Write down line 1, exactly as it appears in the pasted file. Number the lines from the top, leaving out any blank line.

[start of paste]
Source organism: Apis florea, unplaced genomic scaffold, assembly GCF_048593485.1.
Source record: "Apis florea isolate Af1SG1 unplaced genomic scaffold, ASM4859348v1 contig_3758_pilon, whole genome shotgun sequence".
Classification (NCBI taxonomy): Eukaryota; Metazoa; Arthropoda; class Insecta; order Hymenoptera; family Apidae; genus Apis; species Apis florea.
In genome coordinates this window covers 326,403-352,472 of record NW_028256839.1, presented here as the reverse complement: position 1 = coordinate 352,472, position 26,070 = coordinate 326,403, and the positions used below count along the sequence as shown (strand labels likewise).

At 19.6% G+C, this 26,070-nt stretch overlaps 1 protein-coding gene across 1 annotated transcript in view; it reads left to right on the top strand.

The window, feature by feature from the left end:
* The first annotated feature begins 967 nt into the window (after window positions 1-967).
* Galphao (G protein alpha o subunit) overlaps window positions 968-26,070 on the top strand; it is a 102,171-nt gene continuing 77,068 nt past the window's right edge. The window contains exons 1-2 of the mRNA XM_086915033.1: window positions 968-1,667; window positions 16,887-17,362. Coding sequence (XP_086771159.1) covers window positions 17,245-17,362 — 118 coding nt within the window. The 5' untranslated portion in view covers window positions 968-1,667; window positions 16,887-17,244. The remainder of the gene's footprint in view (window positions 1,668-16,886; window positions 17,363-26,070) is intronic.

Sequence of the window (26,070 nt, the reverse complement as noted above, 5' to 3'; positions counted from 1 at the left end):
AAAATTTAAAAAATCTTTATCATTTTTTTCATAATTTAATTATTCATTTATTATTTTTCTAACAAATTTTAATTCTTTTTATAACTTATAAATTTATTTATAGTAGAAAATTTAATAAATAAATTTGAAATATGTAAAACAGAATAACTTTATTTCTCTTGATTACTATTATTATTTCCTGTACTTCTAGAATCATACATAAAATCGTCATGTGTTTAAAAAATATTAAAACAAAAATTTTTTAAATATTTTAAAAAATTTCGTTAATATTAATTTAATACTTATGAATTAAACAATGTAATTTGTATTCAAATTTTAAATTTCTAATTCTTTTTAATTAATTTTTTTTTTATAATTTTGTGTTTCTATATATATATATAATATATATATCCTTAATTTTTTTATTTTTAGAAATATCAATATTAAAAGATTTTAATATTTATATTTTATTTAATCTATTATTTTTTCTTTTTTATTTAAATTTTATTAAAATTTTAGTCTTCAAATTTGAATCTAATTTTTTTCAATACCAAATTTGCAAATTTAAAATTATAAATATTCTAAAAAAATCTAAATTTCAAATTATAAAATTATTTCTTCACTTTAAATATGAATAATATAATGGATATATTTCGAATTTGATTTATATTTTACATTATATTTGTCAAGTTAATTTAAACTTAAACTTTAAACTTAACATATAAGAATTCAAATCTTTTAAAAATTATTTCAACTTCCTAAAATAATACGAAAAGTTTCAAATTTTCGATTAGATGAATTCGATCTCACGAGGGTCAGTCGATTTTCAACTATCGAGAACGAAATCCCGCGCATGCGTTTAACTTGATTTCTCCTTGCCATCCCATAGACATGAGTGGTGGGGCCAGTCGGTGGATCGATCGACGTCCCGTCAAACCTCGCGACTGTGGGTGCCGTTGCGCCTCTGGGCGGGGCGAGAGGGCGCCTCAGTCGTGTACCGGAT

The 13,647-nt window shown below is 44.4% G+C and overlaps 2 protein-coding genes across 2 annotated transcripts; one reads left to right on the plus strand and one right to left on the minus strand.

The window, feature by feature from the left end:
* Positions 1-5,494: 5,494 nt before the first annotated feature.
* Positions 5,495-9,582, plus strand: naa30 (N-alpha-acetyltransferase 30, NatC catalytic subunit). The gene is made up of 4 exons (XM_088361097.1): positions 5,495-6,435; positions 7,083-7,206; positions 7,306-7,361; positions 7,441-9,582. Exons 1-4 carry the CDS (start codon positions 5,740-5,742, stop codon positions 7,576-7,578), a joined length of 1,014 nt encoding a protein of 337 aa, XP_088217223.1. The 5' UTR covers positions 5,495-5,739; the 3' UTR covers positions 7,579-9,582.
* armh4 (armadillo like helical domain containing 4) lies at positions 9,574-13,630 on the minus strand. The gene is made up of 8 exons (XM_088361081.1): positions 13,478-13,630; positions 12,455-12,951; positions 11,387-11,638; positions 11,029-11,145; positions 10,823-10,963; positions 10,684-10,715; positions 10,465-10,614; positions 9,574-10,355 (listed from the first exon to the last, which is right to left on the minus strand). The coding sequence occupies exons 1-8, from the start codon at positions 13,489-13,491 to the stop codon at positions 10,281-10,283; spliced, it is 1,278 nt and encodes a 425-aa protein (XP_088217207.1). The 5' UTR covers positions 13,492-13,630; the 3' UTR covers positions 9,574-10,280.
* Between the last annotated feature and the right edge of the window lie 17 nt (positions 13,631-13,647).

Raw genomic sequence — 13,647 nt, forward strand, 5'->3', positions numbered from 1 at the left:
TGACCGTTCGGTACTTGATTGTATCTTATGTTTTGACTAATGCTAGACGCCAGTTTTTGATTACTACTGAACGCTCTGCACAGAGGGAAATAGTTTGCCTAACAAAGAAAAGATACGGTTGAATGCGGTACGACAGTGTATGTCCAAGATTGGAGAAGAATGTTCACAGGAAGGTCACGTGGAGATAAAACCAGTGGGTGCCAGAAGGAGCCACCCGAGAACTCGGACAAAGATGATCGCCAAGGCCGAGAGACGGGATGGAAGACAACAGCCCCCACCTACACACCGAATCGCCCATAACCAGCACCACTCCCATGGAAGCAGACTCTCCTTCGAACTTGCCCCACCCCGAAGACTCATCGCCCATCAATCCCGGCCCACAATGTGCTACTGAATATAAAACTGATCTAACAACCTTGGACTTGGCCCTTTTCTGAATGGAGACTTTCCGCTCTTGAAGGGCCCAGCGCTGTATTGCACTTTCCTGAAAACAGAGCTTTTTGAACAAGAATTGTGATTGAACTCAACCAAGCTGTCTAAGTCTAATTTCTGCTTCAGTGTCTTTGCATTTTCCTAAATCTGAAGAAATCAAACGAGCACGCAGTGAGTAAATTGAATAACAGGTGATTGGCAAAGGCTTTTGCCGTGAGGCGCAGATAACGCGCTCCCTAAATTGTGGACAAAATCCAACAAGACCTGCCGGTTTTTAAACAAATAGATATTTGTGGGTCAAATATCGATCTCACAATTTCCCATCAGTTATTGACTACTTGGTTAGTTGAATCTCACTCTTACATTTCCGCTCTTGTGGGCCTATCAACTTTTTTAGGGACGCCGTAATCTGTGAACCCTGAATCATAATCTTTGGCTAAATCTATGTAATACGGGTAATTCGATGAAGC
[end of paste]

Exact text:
Source organism: Apis florea, unplaced genomic scaffold, assembly GCF_048593485.1.